Ingot and Middle Products

  • 0 out of 5

    Pig Iron

    Pig iron is an intermediate product of the iron industry, also known as crude iron, which is first obtained from a smelting furnace in the form of oblong blocks. Pig iron has a very high carbon content, typically 3.8–4.7%, along with silica and other constituents of dross, which makes it very brittle and not useful directly as a material except for limited applications. Pig iron is made by smelting iron ore into a transportable ingot of impure high carbon-content iron in a blast furnace as an ingredient for further processing steps. The traditional shape of the molds used for pig iron ingots was a branching structure formed in sand, with many individual ingots at right angles to a central channel or runner, resembling a litter of piglets being suckled by a sow. When the metal had cooled and hardened, the smaller ingots (the pigs) were simply broken from the runner (the sow), hence the name pig iron. As pig iron is intended for remitting, the uneven size of the ingots and the inclusion of small amounts of sand caused only insignificant problems considering the ease of casting and handling them.
    950.00  930.00 
  • 0 out of 5

    Ingot-Billet

    A billet is a length of metal that has a round or square cross-section, with an area less than 36 in2 (230 cm2). Billets are created directly via continuous casting or extrusion or indirectly via hot rolling an ingot or bloom. Billets are further processed via profile rolling and drawing. Final products include bar stock and wire.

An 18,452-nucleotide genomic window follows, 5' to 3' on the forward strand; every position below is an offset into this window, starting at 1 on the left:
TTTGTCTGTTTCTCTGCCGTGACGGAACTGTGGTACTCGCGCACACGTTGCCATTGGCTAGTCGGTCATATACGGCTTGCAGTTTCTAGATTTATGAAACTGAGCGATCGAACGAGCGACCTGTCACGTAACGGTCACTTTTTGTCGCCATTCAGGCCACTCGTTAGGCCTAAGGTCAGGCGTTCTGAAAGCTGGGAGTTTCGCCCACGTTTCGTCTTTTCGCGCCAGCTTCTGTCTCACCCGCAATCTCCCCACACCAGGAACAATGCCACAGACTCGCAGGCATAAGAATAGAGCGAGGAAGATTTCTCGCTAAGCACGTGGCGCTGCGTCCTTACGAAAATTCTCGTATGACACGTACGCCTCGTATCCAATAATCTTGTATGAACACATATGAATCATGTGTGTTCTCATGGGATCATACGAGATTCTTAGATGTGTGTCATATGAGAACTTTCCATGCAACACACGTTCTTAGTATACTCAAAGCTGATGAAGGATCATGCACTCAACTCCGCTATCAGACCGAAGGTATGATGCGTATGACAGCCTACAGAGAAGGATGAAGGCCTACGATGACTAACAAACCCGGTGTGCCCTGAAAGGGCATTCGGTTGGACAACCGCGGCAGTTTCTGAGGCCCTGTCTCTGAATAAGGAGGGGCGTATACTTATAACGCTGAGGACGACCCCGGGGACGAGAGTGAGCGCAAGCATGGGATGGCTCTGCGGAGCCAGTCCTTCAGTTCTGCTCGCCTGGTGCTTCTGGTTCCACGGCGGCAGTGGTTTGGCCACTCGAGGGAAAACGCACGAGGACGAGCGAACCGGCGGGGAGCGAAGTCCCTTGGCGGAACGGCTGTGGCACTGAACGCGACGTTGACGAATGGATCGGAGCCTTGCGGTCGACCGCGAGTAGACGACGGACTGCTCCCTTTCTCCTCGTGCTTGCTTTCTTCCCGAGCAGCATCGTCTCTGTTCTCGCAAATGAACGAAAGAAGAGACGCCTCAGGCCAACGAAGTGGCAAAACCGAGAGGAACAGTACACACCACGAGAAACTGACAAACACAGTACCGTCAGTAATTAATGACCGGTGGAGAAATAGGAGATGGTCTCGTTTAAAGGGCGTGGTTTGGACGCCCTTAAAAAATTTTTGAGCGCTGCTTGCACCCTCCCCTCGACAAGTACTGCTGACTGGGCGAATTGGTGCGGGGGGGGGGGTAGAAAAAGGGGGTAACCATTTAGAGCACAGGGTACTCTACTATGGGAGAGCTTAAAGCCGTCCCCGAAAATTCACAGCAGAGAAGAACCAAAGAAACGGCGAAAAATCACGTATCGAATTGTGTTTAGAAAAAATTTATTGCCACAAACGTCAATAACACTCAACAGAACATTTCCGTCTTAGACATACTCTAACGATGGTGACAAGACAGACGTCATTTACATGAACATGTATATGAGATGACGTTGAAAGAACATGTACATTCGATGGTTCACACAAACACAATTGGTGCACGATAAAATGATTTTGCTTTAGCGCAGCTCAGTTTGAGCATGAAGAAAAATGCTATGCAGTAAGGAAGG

Ingots are large rough castings designed for storage and transportation. The shape usually resembles a rectangle or square with generous fillets. They are tapered, usually with the big-end-down.
    200.00  198.00 
  • 0 out of 5

    Sponge Iron

    Direct reduced iron (DRI), also called sponge iron,[1] is produced from the direct reduction of iron ore (in the form of lumps, pellets, or fines) to iron by a reducing gas or elemental carbon produced from natural gas or coal. Many ores are suitable for direct reduction.

    Reduced iron derives its name from the chemical change that iron ore undergoes when it is heated in a furnace at high temperatures in the presence of hydrocarbon-rich gases, carbon monoxide, or elemental carbon. Direct reduction refers to processes which reduce iron oxides to metallic iron at temperatures below the melting point of iron. The product of such solid state processes is called direct reduced iron.

    500.00  450.00